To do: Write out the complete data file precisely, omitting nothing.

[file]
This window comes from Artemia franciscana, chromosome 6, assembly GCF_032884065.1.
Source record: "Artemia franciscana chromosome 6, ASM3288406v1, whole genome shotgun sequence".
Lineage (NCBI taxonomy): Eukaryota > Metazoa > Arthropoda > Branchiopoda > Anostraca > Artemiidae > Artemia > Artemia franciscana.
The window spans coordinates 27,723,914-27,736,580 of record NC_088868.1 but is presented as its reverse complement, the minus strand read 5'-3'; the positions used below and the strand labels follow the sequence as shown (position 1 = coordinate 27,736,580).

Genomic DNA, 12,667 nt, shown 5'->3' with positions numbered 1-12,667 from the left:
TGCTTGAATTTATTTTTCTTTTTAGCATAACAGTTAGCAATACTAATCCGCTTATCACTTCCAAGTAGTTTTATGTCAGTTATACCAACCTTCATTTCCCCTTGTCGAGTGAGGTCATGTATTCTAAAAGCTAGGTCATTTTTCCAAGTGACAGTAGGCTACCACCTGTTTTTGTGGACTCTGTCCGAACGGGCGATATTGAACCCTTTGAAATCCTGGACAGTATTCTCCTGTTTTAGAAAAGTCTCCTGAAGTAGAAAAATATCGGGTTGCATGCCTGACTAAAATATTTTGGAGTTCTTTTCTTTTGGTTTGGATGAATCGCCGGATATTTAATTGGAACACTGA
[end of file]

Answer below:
This window comes from Artemia franciscana, chromosome 6, assembly GCF_032884065.1.
Source record: "Artemia franciscana chromosome 6, ASM3288406v1, whole genome shotgun sequence".
Lineage (NCBI taxonomy): Eukaryota > Metazoa > Arthropoda > Branchiopoda > Anostraca > Artemiidae > Artemia > Artemia franciscana.
The window spans coordinates 27,723,914-27,736,580 of record NC_088868.1 but is presented as its reverse complement, the minus strand read 5'-3'; the positions used below and the strand labels follow the sequence as shown (position 1 = coordinate 27,736,580).

Genomic DNA, 12,667 nt, shown 5'->3' with positions numbered 1-12,667 from the left:
TGCTTGAATTTATTTTTCTTTTTAGCATAACAGTTAGCAATACTAATCCGCTTATCACTTCCAAGTAGTTTTATGTCAGTTATACCAACCTTCATTTCCCCTTGTCGAGTGAGGTCATGTATTCTAAAAGCTAGGTCATTTTTCCAAGTGACAGTAGGCTACCACCTGTTTTTGTGGACTCTGTCCGAACGGGCGATATTGAACCCTTTGAAATCCTGGACAGTATTCTCCTGTTTTAGAAAAGTCTCCTGAAGTAGAAAAATATCGGGTTGCATGCCTGACTAAAATATTTTGGAGTTCTTTTCTTTTGGTTTGGATGAATCGCCGGATATTTAATTGGAACACTGA